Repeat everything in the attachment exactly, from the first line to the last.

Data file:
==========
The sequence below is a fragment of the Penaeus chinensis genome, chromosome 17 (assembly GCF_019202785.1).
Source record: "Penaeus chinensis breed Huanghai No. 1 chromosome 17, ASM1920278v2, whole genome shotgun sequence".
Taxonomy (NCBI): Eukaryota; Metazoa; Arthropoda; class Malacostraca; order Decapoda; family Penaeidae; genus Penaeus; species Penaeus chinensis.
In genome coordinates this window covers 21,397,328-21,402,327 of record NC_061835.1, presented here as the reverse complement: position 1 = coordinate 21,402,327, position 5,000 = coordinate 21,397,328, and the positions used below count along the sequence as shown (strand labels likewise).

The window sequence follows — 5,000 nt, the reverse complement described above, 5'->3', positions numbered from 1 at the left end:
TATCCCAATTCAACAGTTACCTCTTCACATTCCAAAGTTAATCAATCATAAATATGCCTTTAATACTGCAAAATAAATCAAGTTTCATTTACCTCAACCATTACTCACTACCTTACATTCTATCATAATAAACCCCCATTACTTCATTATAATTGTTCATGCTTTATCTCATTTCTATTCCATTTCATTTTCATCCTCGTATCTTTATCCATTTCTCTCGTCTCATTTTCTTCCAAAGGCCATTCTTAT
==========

The sequence below is a fragment of the Penaeus chinensis genome, chromosome 17 (assembly GCF_019202785.1).
Source record: "Penaeus chinensis breed Huanghai No. 1 chromosome 17, ASM1920278v2, whole genome shotgun sequence".
Taxonomy (NCBI): Eukaryota; Metazoa; Arthropoda; class Malacostraca; order Decapoda; family Penaeidae; genus Penaeus; species Penaeus chinensis.
In genome coordinates this window covers 21,397,328-21,402,327 of record NC_061835.1, presented here as the reverse complement: position 1 = coordinate 21,402,327, position 5,000 = coordinate 21,397,328, and the positions used below count along the sequence as shown (strand labels likewise).

The window sequence follows — 5,000 nt, the reverse complement described above, 5'->3', positions numbered from 1 at the left end:
TATCCCAATTCAACAGTTACCTCTTCACATTCCAAAGTTAATCAATCATAAATATGCCTTTAATACTGCAAAATAAATCAAGTTTCATTTACCTCAACCATTACTCACTACCTTACATTCTATCATAATAAACCCCCATTACTTCATTATAATTGTTCATGCTTTATCTCATTTCTATTCCATTTCATTTTCATCCTCGTATCTTTATCCATTTCTCTCGTCTCATTTTCTTCCAAAGGCCATTCTTAT